CASE 10656 Published on 29.04.2014

Stener lesion


Musculoskeletal system

Case Type

Clinical Cases


Pilavas Polykarpos, Nicolaou Christophoros, Constantinou Yiorgos, Paraliki Lamprini, Christodoulou Loizos

Aretaeio Hospital,Radiology Dpt; Vonis 10 2114 Nicosia, Cyprus;

44 years, male

Area of Interest Musculoskeletal soft tissue ; Imaging Technique MR, Image manipulation / Reconstruction
Clinical History
44 year male patient visits orthopedic surgeon with pain at the left thumb base area, after injury (fall on open hand). There was swelling of the soft tissues at the medial part of the base of the thumb. After clinical examination the surgeon requested an MRI scan.
Imaging Findings
The images show the retracted UCL resulting in the yoyo on a string appearance. The yoyo represents the rolled up and retracted UCL, whilst the string of the yoyo is the adductor aponeurosis. There is abundant oedema at the soft tissue. No bony avulsion recognized at the area.
The ulnar collateral ligament (UCL) connects the ulnar aspect of the first metacarpal and the proximal phalanx of the thumb and functions as a major stabilizer of the first metacarpophalangeal joint. Ulnar collateral ligament injuries of the thumb are frequent injuries encountered by the orthopaedic surgeons 1.
The term gamekeeper's thumb was first used by Campbell in 1955 when he described a high prevalence of incompetence of the ulnar collateral ligament among Scottish gamekeepers who used twisting techniques for killing rabbits 2. This type of injury is also met in skiers, given the alternate name ‘skier’s thumb’, even though it is considered a rather acute injury for the latter and a chronic injury for the former 3.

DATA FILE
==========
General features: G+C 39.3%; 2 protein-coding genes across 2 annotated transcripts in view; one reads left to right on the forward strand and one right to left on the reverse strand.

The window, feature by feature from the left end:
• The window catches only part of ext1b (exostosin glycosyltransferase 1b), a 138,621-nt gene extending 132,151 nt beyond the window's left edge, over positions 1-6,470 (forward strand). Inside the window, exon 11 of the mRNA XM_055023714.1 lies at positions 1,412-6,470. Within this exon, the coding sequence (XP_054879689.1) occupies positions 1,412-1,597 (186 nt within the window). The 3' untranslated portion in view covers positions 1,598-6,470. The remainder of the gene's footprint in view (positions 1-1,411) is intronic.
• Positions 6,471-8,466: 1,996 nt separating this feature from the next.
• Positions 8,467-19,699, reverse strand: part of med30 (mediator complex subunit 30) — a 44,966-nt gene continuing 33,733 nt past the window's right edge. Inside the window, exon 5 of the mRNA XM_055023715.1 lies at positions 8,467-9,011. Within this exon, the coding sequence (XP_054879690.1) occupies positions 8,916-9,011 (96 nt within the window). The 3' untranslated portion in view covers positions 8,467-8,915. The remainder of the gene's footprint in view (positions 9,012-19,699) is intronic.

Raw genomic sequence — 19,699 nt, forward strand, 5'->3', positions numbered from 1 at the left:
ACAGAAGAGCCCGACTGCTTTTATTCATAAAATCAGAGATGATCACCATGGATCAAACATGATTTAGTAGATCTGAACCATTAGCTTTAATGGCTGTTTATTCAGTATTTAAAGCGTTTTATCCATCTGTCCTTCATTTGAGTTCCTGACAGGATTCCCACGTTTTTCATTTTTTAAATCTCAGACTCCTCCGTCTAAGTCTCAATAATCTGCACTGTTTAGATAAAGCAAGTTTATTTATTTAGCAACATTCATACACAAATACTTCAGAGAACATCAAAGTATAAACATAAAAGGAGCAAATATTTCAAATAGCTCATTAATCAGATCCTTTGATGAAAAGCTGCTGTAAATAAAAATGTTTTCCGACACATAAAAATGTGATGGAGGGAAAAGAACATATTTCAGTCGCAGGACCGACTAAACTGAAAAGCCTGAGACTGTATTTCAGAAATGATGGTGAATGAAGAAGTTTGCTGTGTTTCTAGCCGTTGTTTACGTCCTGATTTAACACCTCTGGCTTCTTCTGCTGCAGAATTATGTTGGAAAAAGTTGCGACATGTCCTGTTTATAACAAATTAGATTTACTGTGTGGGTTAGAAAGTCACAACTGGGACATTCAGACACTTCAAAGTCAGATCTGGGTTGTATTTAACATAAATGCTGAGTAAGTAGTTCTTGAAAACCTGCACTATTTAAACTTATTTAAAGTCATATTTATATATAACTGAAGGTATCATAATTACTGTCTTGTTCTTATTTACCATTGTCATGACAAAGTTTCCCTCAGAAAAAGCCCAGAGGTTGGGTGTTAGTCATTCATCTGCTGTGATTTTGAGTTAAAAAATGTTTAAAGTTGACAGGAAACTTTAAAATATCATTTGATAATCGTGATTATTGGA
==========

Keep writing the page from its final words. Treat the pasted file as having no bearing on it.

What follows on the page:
The mechanism of the injury is abrupt radial stress to the UCL like a skier gripping a ski pole during a fall with the thumb in abduction.
At clinical examination there is inability of grasping activities between the thumb and the second digit and laxity with valgus stress.
The differentiation of non-displaced ulnar collateral ligament tear from displaced tear (or Stener lesion) is important, as surgery is required in the latter to avoid chronic instability and possible joint degeneration 4.
Imaging is therefore requested to establish the diagnosis, help the surgeon to decide whether to operate or not and as a guidance map for the probable surgery. Ultrasound and MRI scan can both be used to examine the base of the thumb with equal efficacy at diagnosis 5. The choice of the appropriate modality depends on the availability of the appropriate modules (e.g. high frequency linear transducer, hand surface coil), the experience of the ultrasonographer and the availability of the machine at a tight schedule (mostly for the MRI).
MRI demonstrates the yo-yo on a string appearance, the string represented by the adductor aponeurosis and the retracted UCL representing the yo-yo ball 6. However chronic injury of the ligament can result in a proximally retracted UCL deep to the adductor aponeuvrosis, which can be confused with a Stener lesion 3.
The outcome of the early fixation of the lesion is very good, resulting in good stability with only slight decrease in motion 7.
It is important to state out that in Stener lesion that the ulnar collateral ligament is transpositioned superficial to the adductor aponeurosis, therefore the ligament ends are no longer in contact and will not heal conservatively.
Differential Diagnosis List
Disruption of the ulnar collateral ligament with Stener lesion
Non displaced ulnar collateral ligament tear
Fracture of the base of the proximal phalanx of the thumb
Dorsal hood injury
Thenar muscle injury
Final Diagnosis
Disruption of the ulnar collateral ligament with Stener lesion
Case information
DOI: 10.1594/EURORAD/CASE.10656
ISSN: 1563-4086